Decarbonising Domestic Heat Assignment Sample

In-Depth Analysis of Decarbonising Domestic Heat Assignment

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Introduction Of Decarbonising Domestic Heat In The United Kingdom: Pathway To A Net-Zero Carbon Emission

Background

In the present era, decarbonisation has become necessary for the United Kingdom to bring a net-zero carbon emissions goal by 2050 (Daruwala et al. 2022). Mostly in the past, high energy consumption has had a tremendous influence on the planet. It is impacting the high-cost expenditure along with that it also impacted the health of common people and the ozone layer has been affected by holes and deficits on it. Apart from this type of domestic heat also brought leading global warming and climate changes due to the emission of greenhouse gases (GHGs) (Dixon et al. 2022). This study also focused tomake an appropriate and unbiased way for vulnerable domestic heat and that has also impacted the income state of the common people of the UK.

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Research gap

As opined by Lovell and Foxon, (2023), this research lacked the use and evaluation of the potential of renewable heat sources for future use that can act as a pathway to a Net-Zero Carbon Emission within the entire country. This study also needs to focus more on how to increase the awareness of the common people to use the source of renewable energy sources such as geothermal, solar thermal, heat pumps and many more that can provide a way or long-term alternative as a substitute for the fossil fuels and that will be also cost-effective too.

Aim and objectives

This research aims to investigate the way to acquire net-zero carbon emissions in the United Kingdom by decarbonising domestic heat.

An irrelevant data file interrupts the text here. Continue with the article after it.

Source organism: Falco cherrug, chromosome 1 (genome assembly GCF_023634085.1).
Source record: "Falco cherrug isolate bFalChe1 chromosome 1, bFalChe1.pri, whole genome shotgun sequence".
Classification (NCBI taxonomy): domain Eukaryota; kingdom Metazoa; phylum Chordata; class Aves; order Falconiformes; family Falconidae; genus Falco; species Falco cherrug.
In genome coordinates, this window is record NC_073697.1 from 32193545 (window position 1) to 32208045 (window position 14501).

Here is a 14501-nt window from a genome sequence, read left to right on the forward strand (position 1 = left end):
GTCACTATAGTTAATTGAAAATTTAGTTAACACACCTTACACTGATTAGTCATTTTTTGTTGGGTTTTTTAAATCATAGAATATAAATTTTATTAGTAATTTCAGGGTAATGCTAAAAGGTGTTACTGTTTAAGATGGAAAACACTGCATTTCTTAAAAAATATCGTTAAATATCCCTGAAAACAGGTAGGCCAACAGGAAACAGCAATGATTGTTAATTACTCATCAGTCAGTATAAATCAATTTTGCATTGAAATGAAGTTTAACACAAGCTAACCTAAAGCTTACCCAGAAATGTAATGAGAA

The objectives of this study are regarding the inspection of the present condition of domestic heating and its contribution to greenhouse gas emissions in the United Kingdom. After that, the analysis of the diverse opportunities for transitioning to low-carbon heating within the country has been aimed to evaluate here (Bataille, 2021). In this study, the determination of the possible obstacles to the adoption of low-carbon heating alternatives has been delivered. Furthermore, a few specific standards that are needed for the change to low-carbon heating have been focused as a research objective. Along with that critical examinations on the policy and regulations that can sustain the path to decarbonise domestic heating have been targeted to achieve net-zero carbon emissions by 2050. Lastly, furnish suggestions for future practices and also for improving the transition to low-carbon heating have been evolved here.

Methodology

The entire study has followed the "secondary qualitative" method as a data collection process. In this aspect, diverse secondary sources include academic articles, research papers, research journals, reports, books and diverse government reports. Throughout the study, the first stage of the examination has been developed on the existing data based on heating and its assistance to carbon emissions within the country (Lovell and Foxon, 2023). The major steps of the data collection process via secondary thematic analysis have been developed as per the following processes.

Understanding Emissions and the Current State of Domestic Heating in the United Kingdom

As per the view of Rosenow et al. (2020), the major benchmarks for the process of decarbonisation and how much the UK domestic heat sources directly impact the increase of carbon emission have been discussed along with the collection of authentic information from authentic resources. This study has collected data from the Department of Business of the United Kingdom government. The researchers have also collected data from the "Energy & Industrial Strategy (BEIS)" and "Department for Energy Security" on United Kingdom heating emissions and Net Zero. In this regard, the other relevant sources that are used by the researchers to gain an exact knowledge of the current state of United Kingdom domestic heating are the past and already published authentic books, journals and articles.